A record of Prophet Muhammad’s sayings or his companions is known as Hadith. The contents of the Hadith include some Islamic religious laws and it might be used to supplement the Holy Quran (Al-shafi 23). The components of the Hadith are: The text, also known as the matn, the isnad and the traf which is the part of the text that refer to the deeds and sayings of the prophet Muhammad.
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Though the matn may be rational and sensible, it needs authentic isnad with dependable reporters for it to be accepted (Yusuf 36). Isnads are authorities that transmit the accounts of the teachings and the actions of Muhammad.
Various reporters were involved in each isnad and thus there was need to introduce rules governing the Hadith in order to restrict its acceptance. Expert scholars were also chosen to assess and arrange the recordings of the hadith. They were also required to differentiate the valid from the fiction ones.
The Hadith is classified into five categories, that is, the reference of a particular authority, the links of the isnad, number of reporters in each stage of the isnad, the reliability and memory of the reporters and according to the nature of the text and Isnad (Ahmad 66).
In relation to the reference of a particular authority, the hadith can be identified in four different ways: Marfu’, Mauquf, Maqtu and Qudsi. Marfu’ is also known as elevated. This type describes narrations from the prophet Muhammad.
For example a reporter may say I heard ‘Umar b.al-Khattab saying, “The reward of deeds depends on the intentions, and every person will get the reward according to what he has intended; so whoever emigrated for worldly benefits or for a woman to marry, his emigration was for what he migrated.” (Ahmad 66).
The Mauquf type is also known as “stooped”. It shows the narration of a statement from the companion of the prophet only. An example of this is “We were commanded to” The Maqtu’ describes a narration from a successor, for example Ibn Sirin said, “This knowledge (i.e. Hadith) is the Religion, so be careful from whom you take your religion” (Ahmad 66).
The Qudsi type is also known as divine and it describes a narration from Allah, in link with the words of Prophet Muhammad. The authenticity of these four types is entirely dependent on factors like the validity of the reporters work and the type of association between them (Yusuf 37).
This classification in relation to the reference to authorities is crucial. Matters concerning Fiqh; Islamic’s jurisprudence, can be analyzed since this classification distinguishes the narrations from the prophet and those from companions and successors. Various collections of hadith have even numbers of these types of Hadith.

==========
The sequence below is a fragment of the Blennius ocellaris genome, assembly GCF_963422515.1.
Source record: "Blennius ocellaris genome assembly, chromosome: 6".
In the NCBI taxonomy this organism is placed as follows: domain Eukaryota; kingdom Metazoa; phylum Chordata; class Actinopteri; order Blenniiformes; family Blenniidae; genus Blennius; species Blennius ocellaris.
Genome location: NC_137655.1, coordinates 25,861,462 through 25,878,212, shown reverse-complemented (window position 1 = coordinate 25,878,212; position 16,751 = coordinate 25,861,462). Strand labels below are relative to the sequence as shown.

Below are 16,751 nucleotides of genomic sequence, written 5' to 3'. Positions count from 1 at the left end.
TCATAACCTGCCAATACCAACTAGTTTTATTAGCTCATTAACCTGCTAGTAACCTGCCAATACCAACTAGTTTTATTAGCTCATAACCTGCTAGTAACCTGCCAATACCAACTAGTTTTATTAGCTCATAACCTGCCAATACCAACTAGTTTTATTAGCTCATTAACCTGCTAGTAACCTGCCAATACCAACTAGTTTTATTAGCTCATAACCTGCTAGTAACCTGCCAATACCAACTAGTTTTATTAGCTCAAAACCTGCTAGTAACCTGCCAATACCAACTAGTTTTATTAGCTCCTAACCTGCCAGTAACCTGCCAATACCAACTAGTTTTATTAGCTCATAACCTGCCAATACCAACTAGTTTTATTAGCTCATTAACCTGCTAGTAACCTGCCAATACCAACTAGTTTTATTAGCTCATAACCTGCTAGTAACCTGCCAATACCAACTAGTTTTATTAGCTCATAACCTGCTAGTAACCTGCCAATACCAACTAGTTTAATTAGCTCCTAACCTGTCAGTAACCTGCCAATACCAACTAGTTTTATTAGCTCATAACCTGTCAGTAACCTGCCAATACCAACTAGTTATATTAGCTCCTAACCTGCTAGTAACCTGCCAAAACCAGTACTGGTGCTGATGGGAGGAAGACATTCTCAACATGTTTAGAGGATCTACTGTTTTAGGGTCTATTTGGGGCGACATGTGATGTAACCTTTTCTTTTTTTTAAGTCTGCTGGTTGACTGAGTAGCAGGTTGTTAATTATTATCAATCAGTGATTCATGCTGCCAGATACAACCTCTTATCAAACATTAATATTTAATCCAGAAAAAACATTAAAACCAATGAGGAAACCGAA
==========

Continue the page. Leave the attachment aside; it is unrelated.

In relation to the links of the isnad, six categories of the Hadith are namely: Musnad, Mutassil, Mursal, Munqati, Mu’adal and Mu’allaq can be distinguished. Abdul describes Musnad as a “A hadith which a traditionist reports from his shaikh from whom he is known to have heard (ahadith) at a time of life suitable for learning, and similarly in turn for each shaikh, until the isnad reaches a well-known Companion, who in turn reports from the Prophet (may Allah bless him and grant him peace)” (Yusuf 37).
Musnad may also refer to those hadith that give a hadith of each companion separately. An example of this Hadith is that of Immam Ahmad b.It is a collection of thirty thousand ahadith. A Musnad Hadith is also known as a supported hadith. A Mutassil Hadith is a continuous hadith that is one in which the isnad is uninterrupted. This type of Hadith traces back to a companion or successor (Ahmad 67).
A Mursal Hadith is also knowqn as a hurried hadith and is used to describe a hadith in which the relationship between the Prophet Muhammad and the Successor is missing. Munqati is a broken Hadith in which the link anywhere before the successor is missing (Jalal 34).
In a situation where the reporter fails to mention two or more consecutive reporters in a hadith, the case is referred to as Perplexed and describes a Mu’adal type of Hadith. In some cases, a reporter may omit the whole isnad and only quotes what the prophet said. This type of Hadith is known as a hanging or Mu’allaq Hadith (Yusuf 37).